Avocado is a high-fat food.

In fact, 77% of the calories in it are from fat, making it one of the fattiest plant foods in existence.

But they don’t just contain any fat. The majority of the fat in avocado is oleic acid — a monounsaturated fatty acid that is also the major component of olive oil and believed to be responsible for some of its health benefits.

Oleic acid has been associated with reduced inflammation and shown to have beneficial effects on genes linked to cancer (7Trusted Source8Trusted Source9Trusted Source10Trusted Source).

The fats in avocado are also rather resistant to heat-induced oxidation, making avocado oil a healthy and safe choice for cooking.

SUMMARY

Avocados and avocado oil are high in monounsaturated oleic acid, a heart-healthy fatty acid that is believed to be one of the main reasons for the health benefits of olive oil.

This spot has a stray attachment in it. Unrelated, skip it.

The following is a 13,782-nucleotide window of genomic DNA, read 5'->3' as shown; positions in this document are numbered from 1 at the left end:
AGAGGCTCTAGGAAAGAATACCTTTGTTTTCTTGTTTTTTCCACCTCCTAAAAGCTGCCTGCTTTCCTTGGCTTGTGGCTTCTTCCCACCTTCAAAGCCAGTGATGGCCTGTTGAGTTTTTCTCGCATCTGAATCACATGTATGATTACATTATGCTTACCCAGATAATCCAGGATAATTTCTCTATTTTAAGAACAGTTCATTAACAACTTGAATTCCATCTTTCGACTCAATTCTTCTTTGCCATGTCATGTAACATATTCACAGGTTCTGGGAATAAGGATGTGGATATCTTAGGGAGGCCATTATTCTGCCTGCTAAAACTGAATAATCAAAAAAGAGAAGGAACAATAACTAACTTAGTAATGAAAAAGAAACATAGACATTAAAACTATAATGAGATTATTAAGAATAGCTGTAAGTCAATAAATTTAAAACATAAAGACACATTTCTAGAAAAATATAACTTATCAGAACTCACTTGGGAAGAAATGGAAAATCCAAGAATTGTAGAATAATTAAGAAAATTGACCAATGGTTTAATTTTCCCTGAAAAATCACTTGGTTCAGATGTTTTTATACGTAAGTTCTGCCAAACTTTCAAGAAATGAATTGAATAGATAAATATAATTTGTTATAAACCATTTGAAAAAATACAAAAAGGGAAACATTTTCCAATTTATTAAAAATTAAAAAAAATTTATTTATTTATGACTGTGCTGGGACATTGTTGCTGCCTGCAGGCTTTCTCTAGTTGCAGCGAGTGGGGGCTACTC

4. Avocados Are Loaded With Fiber

Fiber is another nutrient that avocados are relatively rich in.

It’s indigestible plant matter that can contribute to weight loss, reduce blood sugar spikes and is strongly linked to a lower risk of many diseases (11Trusted Source12Trusted Source13Trusted Source).

distinction is often made between soluble and insoluble fiber.

Soluble fiber is known for feeding the friendly gut bacteria in your intestine, which are very important for optimal body function (14Trusted Source).

A 3.5-ounce (100-gram) serving of avocado packs 7 grams of fiber, which is 27% of the RDA.

About 25% of the fiber in avocado is soluble, while 75% is insoluble (15Trusted Source).

SUMMARY

Avocados tend to be rich in fiber — about 7% by weight, which is very high compared to most other foods. Fiber may have important benefits for weight loss and metabolic health.

5. Eating Avocados Can Lower Cholesterol and Triglyceride Levels

Heart disease is the most common cause of death in the world (16Trusted Source).

It’s known that several blood markers are linked to an increased risk.

This includes cholesterol, triglycerides, inflammatory markers, blood pressure and various others.

Eight controlled studies in people have examined the effects of avocado on some of these risk factors.